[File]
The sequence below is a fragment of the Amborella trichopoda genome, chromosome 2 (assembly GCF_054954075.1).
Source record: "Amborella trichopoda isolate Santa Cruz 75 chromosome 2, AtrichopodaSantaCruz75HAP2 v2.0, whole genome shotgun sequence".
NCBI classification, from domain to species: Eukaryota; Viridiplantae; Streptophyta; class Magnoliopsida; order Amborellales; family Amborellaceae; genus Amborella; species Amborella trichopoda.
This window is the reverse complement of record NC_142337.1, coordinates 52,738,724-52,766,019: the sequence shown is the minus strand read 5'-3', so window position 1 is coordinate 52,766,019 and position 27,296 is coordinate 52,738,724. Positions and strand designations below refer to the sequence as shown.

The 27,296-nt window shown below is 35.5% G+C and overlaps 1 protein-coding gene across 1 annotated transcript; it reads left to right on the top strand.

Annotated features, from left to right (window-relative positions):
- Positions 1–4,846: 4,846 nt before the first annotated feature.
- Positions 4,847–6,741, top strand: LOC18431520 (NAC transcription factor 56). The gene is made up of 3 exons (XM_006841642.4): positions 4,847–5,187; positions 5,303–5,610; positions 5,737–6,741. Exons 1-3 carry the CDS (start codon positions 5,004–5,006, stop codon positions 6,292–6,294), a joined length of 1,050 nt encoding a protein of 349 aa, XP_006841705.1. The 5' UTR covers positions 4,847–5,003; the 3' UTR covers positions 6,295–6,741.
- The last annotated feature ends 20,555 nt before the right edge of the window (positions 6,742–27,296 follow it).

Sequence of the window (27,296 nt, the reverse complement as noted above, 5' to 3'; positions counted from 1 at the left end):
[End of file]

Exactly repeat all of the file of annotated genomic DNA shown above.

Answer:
The sequence below is a fragment of the Amborella trichopoda genome, chromosome 2 (assembly GCF_054954075.1).
Source record: "Amborella trichopoda isolate Santa Cruz 75 chromosome 2, AtrichopodaSantaCruz75HAP2 v2.0, whole genome shotgun sequence".
NCBI classification, from domain to species: Eukaryota; Viridiplantae; Streptophyta; class Magnoliopsida; order Amborellales; family Amborellaceae; genus Amborella; species Amborella trichopoda.
This window is the reverse complement of record NC_142337.1, coordinates 52,738,724-52,766,019: the sequence shown is the minus strand read 5'-3', so window position 1 is coordinate 52,766,019 and position 27,296 is coordinate 52,738,724. Positions and strand designations below refer to the sequence as shown.

The 27,296-nt window shown below is 35.5% G+C and overlaps 1 protein-coding gene across 1 annotated transcript; it reads left to right on the top strand.

Annotated features, from left to right (window-relative positions):
- Positions 1–4,846: 4,846 nt before the first annotated feature.
- Positions 4,847–6,741, top strand: LOC18431520 (NAC transcription factor 56). The gene is made up of 3 exons (XM_006841642.4): positions 4,847–5,187; positions 5,303–5,610; positions 5,737–6,741. Exons 1-3 carry the CDS (start codon positions 5,004–5,006, stop codon positions 6,292–6,294), a joined length of 1,050 nt encoding a protein of 349 aa, XP_006841705.1. The 5' UTR covers positions 4,847–5,003; the 3' UTR covers positions 6,295–6,741.
- The last annotated feature ends 20,555 nt before the right edge of the window (positions 6,742–27,296 follow it).

Sequence of the window (27,296 nt, the reverse complement as noted above, 5' to 3'; positions counted from 1 at the left end):